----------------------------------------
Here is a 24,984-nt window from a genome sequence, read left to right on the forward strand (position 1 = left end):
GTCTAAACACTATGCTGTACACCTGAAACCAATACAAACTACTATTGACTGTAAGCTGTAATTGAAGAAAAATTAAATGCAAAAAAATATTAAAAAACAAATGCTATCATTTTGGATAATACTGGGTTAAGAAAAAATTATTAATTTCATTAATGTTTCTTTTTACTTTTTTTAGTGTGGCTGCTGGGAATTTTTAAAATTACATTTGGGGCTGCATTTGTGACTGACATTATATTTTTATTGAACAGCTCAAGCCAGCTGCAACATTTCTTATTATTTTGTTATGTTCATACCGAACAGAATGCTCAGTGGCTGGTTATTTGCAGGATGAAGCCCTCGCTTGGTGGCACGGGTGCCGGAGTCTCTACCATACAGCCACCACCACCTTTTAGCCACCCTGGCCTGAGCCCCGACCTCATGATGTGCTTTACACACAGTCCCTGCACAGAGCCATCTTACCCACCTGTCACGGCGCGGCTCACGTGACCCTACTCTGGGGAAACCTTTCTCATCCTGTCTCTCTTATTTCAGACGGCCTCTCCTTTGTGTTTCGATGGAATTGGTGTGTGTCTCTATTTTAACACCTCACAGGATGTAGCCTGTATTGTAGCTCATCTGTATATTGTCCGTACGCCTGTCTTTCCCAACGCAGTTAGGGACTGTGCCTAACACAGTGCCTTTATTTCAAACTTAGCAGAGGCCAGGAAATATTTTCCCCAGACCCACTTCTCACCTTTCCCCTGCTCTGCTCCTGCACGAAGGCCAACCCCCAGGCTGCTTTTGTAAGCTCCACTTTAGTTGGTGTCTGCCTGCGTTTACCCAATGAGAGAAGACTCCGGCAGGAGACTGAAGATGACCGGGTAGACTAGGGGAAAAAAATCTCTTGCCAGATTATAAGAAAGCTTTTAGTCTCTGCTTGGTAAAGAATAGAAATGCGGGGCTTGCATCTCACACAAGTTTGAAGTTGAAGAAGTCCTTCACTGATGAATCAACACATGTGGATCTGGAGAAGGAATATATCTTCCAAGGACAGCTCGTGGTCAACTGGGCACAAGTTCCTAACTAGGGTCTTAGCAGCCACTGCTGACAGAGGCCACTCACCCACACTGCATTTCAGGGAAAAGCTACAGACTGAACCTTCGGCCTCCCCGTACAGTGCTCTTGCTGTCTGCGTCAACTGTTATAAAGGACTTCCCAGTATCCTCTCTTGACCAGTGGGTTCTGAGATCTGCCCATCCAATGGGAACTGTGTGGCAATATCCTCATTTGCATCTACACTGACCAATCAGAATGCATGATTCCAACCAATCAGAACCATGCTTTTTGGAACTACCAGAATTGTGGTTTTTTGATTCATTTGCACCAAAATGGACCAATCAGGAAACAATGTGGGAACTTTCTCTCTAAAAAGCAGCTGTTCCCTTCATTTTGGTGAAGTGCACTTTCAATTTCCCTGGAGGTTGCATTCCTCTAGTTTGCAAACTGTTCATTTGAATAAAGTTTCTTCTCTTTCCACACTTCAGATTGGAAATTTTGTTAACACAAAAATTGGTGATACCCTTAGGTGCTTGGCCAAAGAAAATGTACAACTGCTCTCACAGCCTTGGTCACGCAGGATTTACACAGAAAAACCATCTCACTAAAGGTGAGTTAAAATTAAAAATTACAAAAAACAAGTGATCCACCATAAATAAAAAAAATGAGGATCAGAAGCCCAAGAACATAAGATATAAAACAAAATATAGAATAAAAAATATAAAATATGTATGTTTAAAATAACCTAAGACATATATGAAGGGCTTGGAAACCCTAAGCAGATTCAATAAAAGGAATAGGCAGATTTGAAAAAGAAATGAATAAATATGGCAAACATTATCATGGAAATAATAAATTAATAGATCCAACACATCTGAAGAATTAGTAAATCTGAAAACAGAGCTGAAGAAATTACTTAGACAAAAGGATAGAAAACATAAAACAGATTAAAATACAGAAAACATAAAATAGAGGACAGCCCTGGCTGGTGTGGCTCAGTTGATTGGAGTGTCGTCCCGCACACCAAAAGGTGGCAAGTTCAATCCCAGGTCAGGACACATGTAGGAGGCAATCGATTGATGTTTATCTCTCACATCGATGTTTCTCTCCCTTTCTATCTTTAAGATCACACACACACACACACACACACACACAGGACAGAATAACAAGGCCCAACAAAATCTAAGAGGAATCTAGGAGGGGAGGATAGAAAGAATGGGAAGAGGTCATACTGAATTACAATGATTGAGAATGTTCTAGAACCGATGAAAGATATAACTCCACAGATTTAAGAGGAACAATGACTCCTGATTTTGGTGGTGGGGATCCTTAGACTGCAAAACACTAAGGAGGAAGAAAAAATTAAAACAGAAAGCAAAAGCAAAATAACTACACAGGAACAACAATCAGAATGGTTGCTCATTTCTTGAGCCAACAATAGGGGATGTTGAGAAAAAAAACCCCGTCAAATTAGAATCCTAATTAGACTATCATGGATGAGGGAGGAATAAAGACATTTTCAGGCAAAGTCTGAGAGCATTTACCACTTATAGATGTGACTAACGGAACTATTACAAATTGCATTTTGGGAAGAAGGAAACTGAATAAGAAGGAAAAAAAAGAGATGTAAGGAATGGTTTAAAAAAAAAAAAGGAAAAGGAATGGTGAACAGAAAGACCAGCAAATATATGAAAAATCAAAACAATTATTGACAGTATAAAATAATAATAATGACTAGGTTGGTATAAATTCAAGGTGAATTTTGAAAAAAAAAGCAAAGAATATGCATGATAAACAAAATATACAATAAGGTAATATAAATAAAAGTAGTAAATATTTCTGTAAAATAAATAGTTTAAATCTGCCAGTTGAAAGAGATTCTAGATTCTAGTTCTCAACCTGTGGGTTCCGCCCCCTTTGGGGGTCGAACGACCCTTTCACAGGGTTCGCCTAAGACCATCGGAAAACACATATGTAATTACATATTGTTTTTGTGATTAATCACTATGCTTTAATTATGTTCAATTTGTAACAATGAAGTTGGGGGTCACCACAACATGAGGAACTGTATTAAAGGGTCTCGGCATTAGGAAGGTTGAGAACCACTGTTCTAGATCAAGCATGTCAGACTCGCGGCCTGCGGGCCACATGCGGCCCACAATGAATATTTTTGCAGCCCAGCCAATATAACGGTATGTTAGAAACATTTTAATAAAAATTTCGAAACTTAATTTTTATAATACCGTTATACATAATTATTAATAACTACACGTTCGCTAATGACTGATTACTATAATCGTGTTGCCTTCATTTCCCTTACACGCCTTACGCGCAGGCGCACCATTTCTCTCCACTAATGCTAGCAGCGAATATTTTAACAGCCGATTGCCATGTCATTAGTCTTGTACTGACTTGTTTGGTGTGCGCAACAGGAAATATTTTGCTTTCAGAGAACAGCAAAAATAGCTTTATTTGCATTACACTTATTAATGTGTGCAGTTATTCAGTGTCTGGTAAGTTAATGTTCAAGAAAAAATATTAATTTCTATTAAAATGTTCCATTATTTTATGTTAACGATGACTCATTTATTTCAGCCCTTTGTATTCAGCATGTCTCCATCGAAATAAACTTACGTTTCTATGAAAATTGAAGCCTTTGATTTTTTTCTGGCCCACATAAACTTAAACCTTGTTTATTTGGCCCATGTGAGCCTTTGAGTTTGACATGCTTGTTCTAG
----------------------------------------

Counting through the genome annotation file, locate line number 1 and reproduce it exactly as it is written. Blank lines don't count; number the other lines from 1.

Here is a 24,984-nt window from a genome sequence, read left to right on the forward strand (position 1 = left end):